Making Flexibility Automatic (sidebar)

May 1, 2005
Talk about a need for flexibility.

Axis Products Inc., an Elkhart, Ind.-based maker of trailer axle assemblies, not only builds products that use more than 5,000 different combinations of components, but it also serves customers ranging from individual trailer owners to Fortune 500 companies.

“We’ve got guys that order one piece. We’ve got guys that order 50,000,” says Axis Products President Eric Overbey. What’s more, the company offers a product line that Overbey describes as “infinitely variable”—axle tube lengths can range from 20 inches to 12 feet long, for example.

For several years, Axis had relied on custom, semi-automated welding machine technology. Throughput for each of three machines was about 30 assemblies per hour. But each machine required four people to operate and the changeover setup time between different product orders ranged from 10 to 20 minutes. With changeovers occurring 10 to 15 times per day, “we were spending a lot of time in set up,” Overbey observes.

By early 2003, the company faced a decision. Heavy demand for its products was outrunning capacity. The choices included acquiring another semi-automated machine and hiring four more operators, or “starting with a blank piece of paper,” says Overbey, to develop a highly flexible, automated system. The company chose the latter approach. After discussing its requirements with multiple vendors, Axis Products settled on Motoman Inc., West Carrollton, Ohio, to provide the system, which was delivered in July 2004.

In all, the system incorporates four Motoman robots—two UP130 material handling robots and two UP6 welding robots, all controlled with a single, Motoman XRC 2001 controller, and programmed with a single teach pendant. The new system reduces set-up times to less than a minute, notes Overbey, and requires only a single operator.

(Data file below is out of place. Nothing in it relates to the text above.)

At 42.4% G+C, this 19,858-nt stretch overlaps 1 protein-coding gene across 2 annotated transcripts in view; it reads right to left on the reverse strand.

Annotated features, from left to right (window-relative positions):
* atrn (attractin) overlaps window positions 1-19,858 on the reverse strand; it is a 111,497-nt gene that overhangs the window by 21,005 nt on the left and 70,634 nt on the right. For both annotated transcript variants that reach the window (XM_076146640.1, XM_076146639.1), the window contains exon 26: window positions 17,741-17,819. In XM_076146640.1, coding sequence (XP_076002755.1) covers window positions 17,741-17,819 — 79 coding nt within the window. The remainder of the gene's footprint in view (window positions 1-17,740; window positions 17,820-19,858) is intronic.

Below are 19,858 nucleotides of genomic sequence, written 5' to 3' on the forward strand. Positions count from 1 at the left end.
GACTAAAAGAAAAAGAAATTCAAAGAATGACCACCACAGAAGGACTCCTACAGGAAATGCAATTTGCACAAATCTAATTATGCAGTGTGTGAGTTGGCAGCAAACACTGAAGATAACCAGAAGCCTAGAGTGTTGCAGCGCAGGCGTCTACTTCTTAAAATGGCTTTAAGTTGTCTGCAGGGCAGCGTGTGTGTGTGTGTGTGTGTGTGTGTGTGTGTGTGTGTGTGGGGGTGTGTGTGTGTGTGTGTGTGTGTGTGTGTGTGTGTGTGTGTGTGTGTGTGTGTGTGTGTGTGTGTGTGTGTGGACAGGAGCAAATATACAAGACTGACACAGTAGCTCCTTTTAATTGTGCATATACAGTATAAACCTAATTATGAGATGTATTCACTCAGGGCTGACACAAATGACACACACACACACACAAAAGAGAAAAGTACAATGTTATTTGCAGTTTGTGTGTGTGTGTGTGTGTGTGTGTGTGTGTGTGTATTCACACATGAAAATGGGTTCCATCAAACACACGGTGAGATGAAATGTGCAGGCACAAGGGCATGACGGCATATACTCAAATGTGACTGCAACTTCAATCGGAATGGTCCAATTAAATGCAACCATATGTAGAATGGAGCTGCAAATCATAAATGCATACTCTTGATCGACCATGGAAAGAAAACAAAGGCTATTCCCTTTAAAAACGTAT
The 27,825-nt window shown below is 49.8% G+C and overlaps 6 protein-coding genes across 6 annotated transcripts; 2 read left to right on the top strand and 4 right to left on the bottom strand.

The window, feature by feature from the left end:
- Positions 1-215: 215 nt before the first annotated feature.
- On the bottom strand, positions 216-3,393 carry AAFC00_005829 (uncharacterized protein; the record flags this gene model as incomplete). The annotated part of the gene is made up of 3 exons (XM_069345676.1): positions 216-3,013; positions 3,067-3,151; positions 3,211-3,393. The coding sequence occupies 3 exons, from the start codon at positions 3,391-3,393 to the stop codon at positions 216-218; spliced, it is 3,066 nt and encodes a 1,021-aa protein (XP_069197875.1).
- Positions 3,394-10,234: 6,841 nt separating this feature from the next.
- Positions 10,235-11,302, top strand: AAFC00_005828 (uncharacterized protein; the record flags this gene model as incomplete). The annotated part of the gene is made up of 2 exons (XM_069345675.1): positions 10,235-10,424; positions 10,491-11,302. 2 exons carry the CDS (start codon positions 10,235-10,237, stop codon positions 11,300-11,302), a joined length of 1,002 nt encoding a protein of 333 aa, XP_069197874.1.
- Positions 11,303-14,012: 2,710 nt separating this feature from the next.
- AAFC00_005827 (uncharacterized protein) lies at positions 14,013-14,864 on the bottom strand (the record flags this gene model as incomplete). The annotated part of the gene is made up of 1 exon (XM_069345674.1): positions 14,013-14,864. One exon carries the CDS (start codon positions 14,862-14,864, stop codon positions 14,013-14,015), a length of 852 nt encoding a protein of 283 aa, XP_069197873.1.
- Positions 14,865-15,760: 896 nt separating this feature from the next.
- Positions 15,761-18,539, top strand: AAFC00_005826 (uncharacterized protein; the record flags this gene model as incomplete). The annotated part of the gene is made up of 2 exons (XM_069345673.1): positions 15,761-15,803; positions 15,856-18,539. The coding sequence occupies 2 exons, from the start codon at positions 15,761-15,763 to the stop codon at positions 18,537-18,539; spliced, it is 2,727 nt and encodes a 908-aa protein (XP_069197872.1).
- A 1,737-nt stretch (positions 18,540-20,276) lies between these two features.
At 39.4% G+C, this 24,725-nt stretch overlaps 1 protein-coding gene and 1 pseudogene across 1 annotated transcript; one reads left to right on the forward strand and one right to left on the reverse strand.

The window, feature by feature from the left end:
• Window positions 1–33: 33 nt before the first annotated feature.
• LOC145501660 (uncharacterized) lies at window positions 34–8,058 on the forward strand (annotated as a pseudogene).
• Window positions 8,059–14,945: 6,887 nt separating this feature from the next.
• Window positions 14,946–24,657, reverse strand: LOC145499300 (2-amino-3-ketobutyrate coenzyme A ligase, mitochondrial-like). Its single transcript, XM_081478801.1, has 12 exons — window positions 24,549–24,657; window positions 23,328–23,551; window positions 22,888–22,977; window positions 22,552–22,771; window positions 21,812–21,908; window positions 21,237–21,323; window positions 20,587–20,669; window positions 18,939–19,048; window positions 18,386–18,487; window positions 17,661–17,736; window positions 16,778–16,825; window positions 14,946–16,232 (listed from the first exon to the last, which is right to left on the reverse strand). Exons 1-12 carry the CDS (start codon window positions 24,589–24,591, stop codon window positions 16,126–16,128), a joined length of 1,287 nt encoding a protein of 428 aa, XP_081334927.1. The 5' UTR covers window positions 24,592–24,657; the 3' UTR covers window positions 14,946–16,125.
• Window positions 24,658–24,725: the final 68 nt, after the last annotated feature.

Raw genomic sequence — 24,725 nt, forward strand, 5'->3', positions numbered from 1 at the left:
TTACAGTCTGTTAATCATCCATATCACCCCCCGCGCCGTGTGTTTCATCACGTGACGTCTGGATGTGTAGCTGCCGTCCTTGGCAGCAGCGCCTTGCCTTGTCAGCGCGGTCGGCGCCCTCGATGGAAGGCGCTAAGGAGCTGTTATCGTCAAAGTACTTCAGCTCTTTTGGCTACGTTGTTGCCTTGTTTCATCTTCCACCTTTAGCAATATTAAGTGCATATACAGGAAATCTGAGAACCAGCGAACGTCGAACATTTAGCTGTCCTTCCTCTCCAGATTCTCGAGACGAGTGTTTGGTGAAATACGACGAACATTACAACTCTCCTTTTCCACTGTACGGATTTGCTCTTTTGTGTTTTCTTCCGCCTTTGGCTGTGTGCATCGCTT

When an order comes in, the operator enters the product criteria using a MotoHMI touch screen human-machine interface, loads the necessary parts in nests beside the machine and hits a green button. “On the very first piece, there’s a laser system that measures the component to within a few thousandths, and if it’s not within tolerance, it tells the operator, so we don’t add value to anything that isn’t right,” Overbey notes.

If the parts are correct, the handling robots pick the required components, move them to the weld station, and rotate the parts 360 degrees while the welding robots perform orbital welds on the tubing. During this process, an automated system verifies the weld quality 100 times per second, says Overbey. If there is a problem with any weld, the system notifies the operator, and destroys the matching components by placing weld beads so that they can’t be assembled.

Once the orbital weld is complete, the assembly is locked into a secondary vice, where the remaining components are tack-welded in place. Then, as the welding robots finish work on the part, the handling robots move back to the loading nest to pick parts for the next assembly.

One key feature of the Motoman-provided system is its flexible fixtures, which incorporate adjustable slides. With Axis Products’ semi-automated machines, a part changeover requires the operators to physically replace one set of part holding fixtures with another. But with the new system, once a new part number is entered, “the machine actually sets itself up,” says Overbey. “We tell the machine what we want to produce and the material handling robots modify all of the loading stations,” he explains.

Besides the resultant dramatic reduction in changeover times, additional benefits of the new system include improved quality, reduced scrap and a 15 percent improvement in cycle time, says Overbey. “Based on our return-on-investment calculations, we think we’ll be able to pay for this system in less than two years.”

See the story that goes with this sidebar: Make Mine Flexible

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